What do Brazil, Ghana, and India have in common?

They are all key raw material origins and operations and business hubs, and all have growing movements of women assuming leadership positions and trying to find their voice.

What does this mean for a program like Cocoa Life?

Women in these markets are working with a few global companies including the luxury women’s clothing brand Maiyet, Brazilian-based marketer of beauty products Natura, and our own Mondelēz International, all of whom are serious about strengthening the supply chain.

Although luxury clothing, makeup, and snacks are arguably distinct sectors, we shared common themes that define best practices in eliminating gender bias, including: understanding the gender context, equipping women with knowledge and tools, and partnering with unusual suspects.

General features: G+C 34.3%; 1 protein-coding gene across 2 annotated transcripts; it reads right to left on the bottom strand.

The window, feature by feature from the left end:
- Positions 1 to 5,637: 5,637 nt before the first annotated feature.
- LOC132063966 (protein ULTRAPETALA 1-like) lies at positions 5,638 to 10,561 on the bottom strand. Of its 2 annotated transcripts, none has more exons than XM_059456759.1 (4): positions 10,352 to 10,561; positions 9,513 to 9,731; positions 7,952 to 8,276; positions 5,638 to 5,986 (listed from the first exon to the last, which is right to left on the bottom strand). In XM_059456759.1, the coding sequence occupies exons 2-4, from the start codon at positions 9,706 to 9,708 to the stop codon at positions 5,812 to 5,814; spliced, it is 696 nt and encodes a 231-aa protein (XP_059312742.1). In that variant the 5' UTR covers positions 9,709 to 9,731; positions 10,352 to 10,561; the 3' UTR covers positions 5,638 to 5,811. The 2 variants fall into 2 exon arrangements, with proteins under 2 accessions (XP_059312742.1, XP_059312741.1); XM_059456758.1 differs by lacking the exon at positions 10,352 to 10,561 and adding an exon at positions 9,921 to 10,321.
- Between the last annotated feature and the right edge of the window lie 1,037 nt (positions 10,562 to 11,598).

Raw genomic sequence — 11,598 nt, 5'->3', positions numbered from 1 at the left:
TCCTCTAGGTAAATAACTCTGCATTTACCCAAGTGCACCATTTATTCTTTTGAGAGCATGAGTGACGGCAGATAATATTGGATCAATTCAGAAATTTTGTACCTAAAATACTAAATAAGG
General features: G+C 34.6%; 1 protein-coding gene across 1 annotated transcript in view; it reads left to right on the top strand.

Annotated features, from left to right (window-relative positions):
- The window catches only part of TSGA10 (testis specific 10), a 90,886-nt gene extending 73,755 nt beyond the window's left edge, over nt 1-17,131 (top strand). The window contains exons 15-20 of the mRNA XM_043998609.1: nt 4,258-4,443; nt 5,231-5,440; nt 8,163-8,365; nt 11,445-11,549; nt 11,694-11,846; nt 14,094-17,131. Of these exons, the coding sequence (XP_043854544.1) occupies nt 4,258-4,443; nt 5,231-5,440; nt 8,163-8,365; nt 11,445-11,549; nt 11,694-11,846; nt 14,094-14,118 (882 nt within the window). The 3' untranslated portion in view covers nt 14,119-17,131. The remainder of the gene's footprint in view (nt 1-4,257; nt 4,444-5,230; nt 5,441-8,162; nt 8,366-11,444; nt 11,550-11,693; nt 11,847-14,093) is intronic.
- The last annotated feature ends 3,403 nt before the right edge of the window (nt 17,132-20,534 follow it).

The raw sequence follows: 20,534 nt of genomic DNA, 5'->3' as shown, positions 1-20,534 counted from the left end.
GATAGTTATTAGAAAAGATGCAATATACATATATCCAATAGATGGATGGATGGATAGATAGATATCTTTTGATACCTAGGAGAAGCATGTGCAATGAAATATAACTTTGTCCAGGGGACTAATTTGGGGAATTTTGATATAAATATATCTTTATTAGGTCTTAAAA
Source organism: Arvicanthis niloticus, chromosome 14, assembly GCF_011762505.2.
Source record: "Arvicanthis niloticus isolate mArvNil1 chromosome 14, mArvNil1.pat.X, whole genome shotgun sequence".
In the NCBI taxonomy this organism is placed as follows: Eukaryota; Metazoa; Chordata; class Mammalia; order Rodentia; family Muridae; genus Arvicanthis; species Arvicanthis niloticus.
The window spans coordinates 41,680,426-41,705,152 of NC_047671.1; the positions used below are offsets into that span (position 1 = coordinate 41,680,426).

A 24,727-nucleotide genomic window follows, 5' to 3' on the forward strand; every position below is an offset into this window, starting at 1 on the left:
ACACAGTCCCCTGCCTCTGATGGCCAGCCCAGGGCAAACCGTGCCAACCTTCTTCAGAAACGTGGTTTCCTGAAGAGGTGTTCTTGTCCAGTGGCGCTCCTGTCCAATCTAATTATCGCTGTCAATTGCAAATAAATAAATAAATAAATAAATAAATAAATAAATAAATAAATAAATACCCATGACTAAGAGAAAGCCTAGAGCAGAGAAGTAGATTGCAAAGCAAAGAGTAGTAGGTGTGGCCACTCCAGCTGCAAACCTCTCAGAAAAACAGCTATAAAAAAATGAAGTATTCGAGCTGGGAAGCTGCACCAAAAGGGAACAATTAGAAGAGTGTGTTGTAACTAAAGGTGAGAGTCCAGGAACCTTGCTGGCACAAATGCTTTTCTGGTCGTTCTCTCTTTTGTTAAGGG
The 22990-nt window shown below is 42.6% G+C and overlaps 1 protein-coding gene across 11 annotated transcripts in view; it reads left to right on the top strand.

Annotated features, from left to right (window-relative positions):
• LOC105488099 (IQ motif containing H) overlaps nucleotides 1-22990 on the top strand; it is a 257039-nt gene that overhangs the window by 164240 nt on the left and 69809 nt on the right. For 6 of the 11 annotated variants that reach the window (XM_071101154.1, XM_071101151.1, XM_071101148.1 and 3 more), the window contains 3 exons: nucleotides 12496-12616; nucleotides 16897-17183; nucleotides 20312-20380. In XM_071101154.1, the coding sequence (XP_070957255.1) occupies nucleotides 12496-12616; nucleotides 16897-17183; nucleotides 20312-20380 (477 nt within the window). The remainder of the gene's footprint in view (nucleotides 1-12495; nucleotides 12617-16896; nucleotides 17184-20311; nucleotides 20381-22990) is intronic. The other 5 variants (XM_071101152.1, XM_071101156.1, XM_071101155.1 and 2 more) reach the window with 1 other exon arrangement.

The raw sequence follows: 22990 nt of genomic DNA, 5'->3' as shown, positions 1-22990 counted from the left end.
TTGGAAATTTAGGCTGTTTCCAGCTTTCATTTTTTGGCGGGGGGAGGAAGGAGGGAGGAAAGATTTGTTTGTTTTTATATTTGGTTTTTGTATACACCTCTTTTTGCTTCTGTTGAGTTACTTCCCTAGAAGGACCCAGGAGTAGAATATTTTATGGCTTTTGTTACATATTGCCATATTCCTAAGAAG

Cocoa Life takes a multi-stakeholder approach, working together with NGOs and suppliers, and through chocolate industry platforms like the World Cocoa Foundation, and alongside other chocolate companies in a pre-competitive way, to ensure women are not only fully participating, but are taking leading roles in the supply chain.

Even in areas where women are up against deeply-rooted traditions that have historically marginalized them, Mondelēz, Maiyet, and Natura are consistently empowering women to achieve anything they can conceive. Undoing negative thoughts they have been told as girls is a big part of the solution.

In reflecting on the women of Cocoa Life, their challenges are deeply personal for me and I see myself in them. Ghana was home to the transatlantic slave trade which defines my ancestry. The fate that brought me to the U.S. could have just as easily placed me in West Africa — possibly in a cocoa-growing community. I've been afforded a great deal of opportunity, including the ability to speak my mind alongside men, earn a fair wage, and be recognized for my contributions both professionally and personally.

This is my aspiration for the women of Cocoa Life.